The critical ego capacities develop early in life. These enable the child and later the adult to control their thinking and behavior, distinguish reality from fantasy, modulate their mood, and create a sense of who they are or, as psychologists term it, a "sense of self." But for these to develop the child must experience a "good-enough" parenting. Which depends on luck since even the best intentioned parents are a product of their own life experience, babies are not born with instructions, and good health services and nutrition are not available to all.


The therapist's task is to provide the equivalent of the "good-enough" parenting which the patient lacked early in life. Then, like a plant yielding toward the sun, the mind becomes nourished to heal the past psychological damage. Yet even as some plants that receive sufficient nutrients fail to flourish, all therapy is not successful. It takes a long time for an infant's mind to become adult, the early mental structure is its bedrock and, being conservative like all nature, resists change, aided by its powerful unconscious which demands respect.

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The Nature of Psychotherapy

The four basic psychotherapeutic postures, ways in which the doctor relates to their patient, are: the analytic posture, during which the patient's life is explored and understood; the relationship posture, during which the patient's mistrust is diminished and their basic trust is strengthened; the supportive posture, during which the patient's existing healthy modes of relating are strengthened; and the replacement posture, during which the patient's inadequate ego capacities are re-developed to greater maturity. Of these the analytic posture, the interpretation of troubling thoughts and feelings, has the oldest historic roots, it being Freud's mode of treatment after abandoning hypnosis. The analytic posture comprises several beliefs: that there is an unconscious conflict between different parts of the patient's mind of which they are unaware, its history deriving from childhood; and that interpretation can eliminate their distress. A process that is complicated by the therapist's need to interpret in installments as therapy proceeds, modulated by the therapist's own conscious and unconscious goals for the patient's development. The work of psychotherapy is not simple since it involves creating a patient's new life narrative, and one for which objective factual data from the past is lacking..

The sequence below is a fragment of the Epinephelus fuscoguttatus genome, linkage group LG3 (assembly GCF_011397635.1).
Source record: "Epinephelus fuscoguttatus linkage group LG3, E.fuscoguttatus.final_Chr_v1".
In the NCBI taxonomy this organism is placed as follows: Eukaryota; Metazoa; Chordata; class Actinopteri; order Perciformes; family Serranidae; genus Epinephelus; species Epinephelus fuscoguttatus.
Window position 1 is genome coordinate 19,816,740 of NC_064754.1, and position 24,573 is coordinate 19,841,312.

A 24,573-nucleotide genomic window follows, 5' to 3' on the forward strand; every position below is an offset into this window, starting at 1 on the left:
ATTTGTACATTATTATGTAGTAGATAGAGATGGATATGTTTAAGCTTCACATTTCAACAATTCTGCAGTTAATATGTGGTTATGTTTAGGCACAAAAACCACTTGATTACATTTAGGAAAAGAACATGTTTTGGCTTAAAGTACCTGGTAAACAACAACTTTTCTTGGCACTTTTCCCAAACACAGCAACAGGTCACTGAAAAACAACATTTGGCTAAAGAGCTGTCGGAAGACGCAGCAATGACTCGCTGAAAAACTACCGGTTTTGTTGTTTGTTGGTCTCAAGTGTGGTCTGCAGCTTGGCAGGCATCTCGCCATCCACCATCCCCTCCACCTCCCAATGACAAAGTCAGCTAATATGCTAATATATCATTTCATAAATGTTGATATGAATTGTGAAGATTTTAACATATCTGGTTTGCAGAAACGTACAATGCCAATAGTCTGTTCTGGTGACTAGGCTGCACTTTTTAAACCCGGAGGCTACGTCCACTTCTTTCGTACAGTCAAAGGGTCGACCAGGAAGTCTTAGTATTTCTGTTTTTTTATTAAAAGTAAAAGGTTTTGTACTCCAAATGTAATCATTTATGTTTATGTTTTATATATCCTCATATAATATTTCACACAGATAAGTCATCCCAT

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How A Psychotherapist Should Speak To Their Adult Patients

The historic psychoanalytic model of silently listening to patients interrupting only with an occasional cogent interpretation is rarely useful, lacking as it does much of a living experience. Nor is offering gratuituous hoary wisdoms like "all people have problems" helpful. Instead, the clinician should, by providing psychological information and enlightening anecdotes, educate their patient on the complexity of life, and the need to experience a "good-enough" parenting during childhood to avoid adult emotional difficulties, and their tendency to persist,.

A crucial fact is the power of fantasy, enjoyable even if sometimes fearful and threatening, to disrupt life, and the limited power ot the ego's defenses against the unconscious.

While brief psychotherapy is possible for a recent and isolated life problem, the treatment of deeper discontents must be lengthy (though not interminable), sometimes persisting intermittently for decades, since psychological limitations are long in development and the mind resists change, being inherently conservative.

Many patients deny the harm caused them by their parent(s), being unable to conceive they were not loved as a child since this belief serves as the bedrock of the human personality and is essential to survival. Yet there is also the mind's thrust toward psychological health and life fulfillment, evidenced by nightmares which communicate unconscious awareness of the need for change and its fear.

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Psychological Ignorance and Bliss in Modern Society

The number of unsophisticated beliefs about behavior in today's society is astounding due to widespread public ignorance about psychological functioning and development. But these come from the lips of clinicians too. Consider treatment acronyms like DBT, "Dialectical Behavior Therapy" which I thought to mean "Diabolical Behavior Therapy" when I first heard it. This and others are mere abbreviated corruptions of the basic long-held treatment postures of psychoanalytically oriented psychotherapy (Relationship, Replacement, Supportive, Analytic).